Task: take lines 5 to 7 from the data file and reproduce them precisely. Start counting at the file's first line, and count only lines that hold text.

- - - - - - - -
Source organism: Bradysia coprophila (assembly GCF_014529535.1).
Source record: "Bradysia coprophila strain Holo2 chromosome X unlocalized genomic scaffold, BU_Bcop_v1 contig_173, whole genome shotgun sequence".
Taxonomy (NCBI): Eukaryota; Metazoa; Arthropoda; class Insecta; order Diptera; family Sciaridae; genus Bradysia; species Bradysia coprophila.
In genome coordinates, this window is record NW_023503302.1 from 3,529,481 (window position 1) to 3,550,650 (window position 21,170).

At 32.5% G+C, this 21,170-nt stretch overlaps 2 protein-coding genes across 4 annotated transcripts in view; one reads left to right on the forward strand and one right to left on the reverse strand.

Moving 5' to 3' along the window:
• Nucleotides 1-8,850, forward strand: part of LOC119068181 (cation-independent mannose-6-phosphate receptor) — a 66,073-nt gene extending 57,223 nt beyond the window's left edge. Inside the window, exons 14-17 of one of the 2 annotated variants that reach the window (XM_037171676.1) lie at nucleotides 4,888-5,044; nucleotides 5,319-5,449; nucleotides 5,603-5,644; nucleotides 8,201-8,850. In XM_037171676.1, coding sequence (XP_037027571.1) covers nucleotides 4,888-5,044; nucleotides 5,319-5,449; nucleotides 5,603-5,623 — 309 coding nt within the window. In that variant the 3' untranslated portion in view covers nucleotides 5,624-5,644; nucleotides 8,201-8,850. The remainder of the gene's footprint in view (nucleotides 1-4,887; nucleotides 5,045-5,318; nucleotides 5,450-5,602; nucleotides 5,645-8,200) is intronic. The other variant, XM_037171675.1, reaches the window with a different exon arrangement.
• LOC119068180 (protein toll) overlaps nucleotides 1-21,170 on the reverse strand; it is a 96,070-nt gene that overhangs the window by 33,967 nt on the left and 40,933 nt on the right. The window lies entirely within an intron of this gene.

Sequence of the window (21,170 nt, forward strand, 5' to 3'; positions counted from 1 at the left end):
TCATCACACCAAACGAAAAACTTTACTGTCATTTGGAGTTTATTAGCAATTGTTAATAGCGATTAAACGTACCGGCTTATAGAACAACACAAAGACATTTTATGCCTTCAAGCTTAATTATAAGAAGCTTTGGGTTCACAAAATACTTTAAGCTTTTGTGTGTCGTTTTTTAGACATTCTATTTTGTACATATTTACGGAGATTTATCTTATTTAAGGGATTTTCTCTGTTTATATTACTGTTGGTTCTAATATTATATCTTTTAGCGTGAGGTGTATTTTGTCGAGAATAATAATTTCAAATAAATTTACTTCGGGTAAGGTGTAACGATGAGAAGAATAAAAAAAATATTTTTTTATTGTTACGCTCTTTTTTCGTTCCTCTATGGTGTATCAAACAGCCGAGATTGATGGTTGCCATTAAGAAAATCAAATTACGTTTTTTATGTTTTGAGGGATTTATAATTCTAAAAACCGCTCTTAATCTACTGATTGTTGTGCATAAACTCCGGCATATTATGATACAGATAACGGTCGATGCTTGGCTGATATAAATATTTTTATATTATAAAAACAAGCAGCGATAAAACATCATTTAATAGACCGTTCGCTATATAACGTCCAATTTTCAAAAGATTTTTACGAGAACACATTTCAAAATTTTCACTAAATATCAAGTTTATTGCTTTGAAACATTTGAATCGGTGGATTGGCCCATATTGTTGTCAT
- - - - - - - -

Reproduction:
At 32.5% G+C, this 21,170-nt stretch overlaps 2 protein-coding genes across 4 annotated transcripts in view; one reads left to right on the forward strand and one right to left on the reverse strand.

Moving 5' to 3' along the window:
• Nucleotides 1-8,850, forward strand: part of LOC119068181 (cation-independent mannose-6-phosphate receptor) — a 66,073-nt gene extending 57,223 nt beyond the window's left edge. Inside the window, exons 14-17 of one of the 2 annotated variants that reach the window (XM_037171676.1) lie at nucleotides 4,888-5,044; nucleotides 5,319-5,449; nucleotides 5,603-5,644; nucleotides 8,201-8,850. In XM_037171676.1, coding sequence (XP_037027571.1) covers nucleotides 4,888-5,044; nucleotides 5,319-5,449; nucleotides 5,603-5,623 — 309 coding nt within the window. In that variant the 3' untranslated portion in view covers nucleotides 5,624-5,644; nucleotides 8,201-8,850. The remainder of the gene's footprint in view (nucleotides 1-4,887; nucleotides 5,045-5,318; nucleotides 5,450-5,602; nucleotides 5,645-8,200) is intronic. The other variant, XM_037171675.1, reaches the window with a different exon arrangement.